THE FLOWER LADY

One evening a workman was wearily plodding his way home when he stopped to rest by the side of the road.  A woman came by the place hauling a cart full of flowers.  The smell of her blossoms so perfumed the air with sweetness that it seemed to take away the weariness in his bones and to lighten his spirits.  He had never experienced such wonder from the many blooms of his own garden.  “How much must I pay, or what must I do, to have some of your wonderful flowers? he asked the woman.”

“Oh, good sir,” she said, “take what you wish.”

“What return must I make for them?” he questioned again.

“Your gratitude is enough,” she said.

So the man filled his arms with blossoms and hastened joyfully home.  And his wife and his children rejoiced with him over the remarkable flowers, for they, too, discovered that the sight of them was a delight and the smell of them refreshed the soul.

So as not to lose his treasure, the man planted the blossoms in a small plot of land behind his house.  Sunlight and water kept them amazingly beautiful, still performing their marvelous magic.

When children came to play in the yard, the man cautioned them against carelessness and wild play lest they trample the flowers and damage them.  But the flowers remained hardy and strong so long as there was enough sun and moisture to nourish them.  Nowhere else could the man or his wife or children find such remarkable solace from weariness, such comfort in sadness, such spiritual nourishment as those remarkable flowers provided.  Here was a treasure beyond value.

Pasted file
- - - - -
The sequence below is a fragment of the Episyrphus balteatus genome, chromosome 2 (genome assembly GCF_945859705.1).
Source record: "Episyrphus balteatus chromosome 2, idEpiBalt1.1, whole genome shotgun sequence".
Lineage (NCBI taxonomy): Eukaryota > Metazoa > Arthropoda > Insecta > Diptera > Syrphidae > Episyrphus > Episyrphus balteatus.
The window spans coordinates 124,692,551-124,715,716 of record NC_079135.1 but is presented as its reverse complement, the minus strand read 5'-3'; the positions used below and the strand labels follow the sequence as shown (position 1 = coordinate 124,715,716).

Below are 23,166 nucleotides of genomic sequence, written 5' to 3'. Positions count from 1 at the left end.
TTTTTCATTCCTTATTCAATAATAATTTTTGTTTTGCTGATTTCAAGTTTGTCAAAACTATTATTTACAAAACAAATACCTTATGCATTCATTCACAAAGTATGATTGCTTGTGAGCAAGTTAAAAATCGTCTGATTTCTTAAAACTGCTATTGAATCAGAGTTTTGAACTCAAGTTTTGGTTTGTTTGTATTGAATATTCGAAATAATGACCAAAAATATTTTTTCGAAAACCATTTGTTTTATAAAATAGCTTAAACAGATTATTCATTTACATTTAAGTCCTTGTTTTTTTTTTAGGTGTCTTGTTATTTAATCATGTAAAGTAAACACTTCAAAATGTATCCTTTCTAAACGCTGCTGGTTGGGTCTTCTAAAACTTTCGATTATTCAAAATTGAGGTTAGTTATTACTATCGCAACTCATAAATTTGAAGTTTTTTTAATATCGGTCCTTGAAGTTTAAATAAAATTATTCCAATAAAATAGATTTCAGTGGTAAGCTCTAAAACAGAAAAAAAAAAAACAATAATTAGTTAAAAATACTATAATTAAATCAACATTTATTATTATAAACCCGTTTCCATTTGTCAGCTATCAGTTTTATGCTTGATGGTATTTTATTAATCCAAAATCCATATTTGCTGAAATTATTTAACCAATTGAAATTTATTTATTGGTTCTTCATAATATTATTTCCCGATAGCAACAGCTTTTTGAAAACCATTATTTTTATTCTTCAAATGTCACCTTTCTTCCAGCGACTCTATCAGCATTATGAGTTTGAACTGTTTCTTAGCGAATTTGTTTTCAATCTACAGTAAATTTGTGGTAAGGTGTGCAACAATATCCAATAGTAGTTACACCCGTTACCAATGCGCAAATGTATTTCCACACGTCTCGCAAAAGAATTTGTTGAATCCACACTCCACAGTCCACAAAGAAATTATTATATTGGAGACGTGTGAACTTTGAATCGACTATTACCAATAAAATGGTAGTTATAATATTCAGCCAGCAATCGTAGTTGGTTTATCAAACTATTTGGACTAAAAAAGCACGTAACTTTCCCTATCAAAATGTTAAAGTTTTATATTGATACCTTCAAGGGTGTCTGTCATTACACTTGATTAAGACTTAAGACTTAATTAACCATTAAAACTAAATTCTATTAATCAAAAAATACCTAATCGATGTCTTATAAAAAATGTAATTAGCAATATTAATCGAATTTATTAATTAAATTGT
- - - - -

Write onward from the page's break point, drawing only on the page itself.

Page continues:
And as the family grew and more children came to play in the garden, the man became even more concerned over his remarkable flowers. He was determined to protect them, and so he built a high wall around them.  In time, because of his numerous children, he would allow them entrance to the small sanctuary only sparingly and with the utmost care.

Unfortunately, this began to cause consternation among the family members.  If the children caused their father stress or anguish, he would refuse them access to the flowers.  Eventually he set up rules as to who may enter the sanctuary, how they must enter, and what they must do while they’re in there.  For his part he continued to see that his treasure received enough sunlight and water so that the flowers continued to perform their wondrous magic.

As grandchildren began to appear, the man felt even greater need to safeguard his treasure.  Access to the flowers was open to all members of his family, but not without certain precautions. Requirements were to be met and standards upheld.  Offices were established to judge worthiness and to determine accessibility.  It became necessary to have lawyers to defend and judges to weigh and guards to safeguard and caretakers to upkeep, and on and on and on.

The man’s family, however, saw less and less of the flowers and experienced less and less of their magical powers. In the meantime, many of them went out in search of the flower lady.  Well, she was still out there, still giving away her amazing flowers.

Source | John Aurelio, Colors. Stories of the Kingdom
Also in William J. Bausch
A World of Stories for Preachers and Teachers: And All Who Love Stories
pages 223-224

PONDER AND CONSIDER

  • All gifts are freely given. We can either cling to them allowing ourselves to be possessed by our possessions or learn how to embrace them with a habitually relaxed grasp.
  • Caught off guard and distracted it is easy to lose right perspective, constricting ourselves and others with rigid rules made by well-meaning caretakers. What do you think?
  • Can it be that perhaps the official interpretation often becomes more important than the text, and the text becomes more important than the One behind it?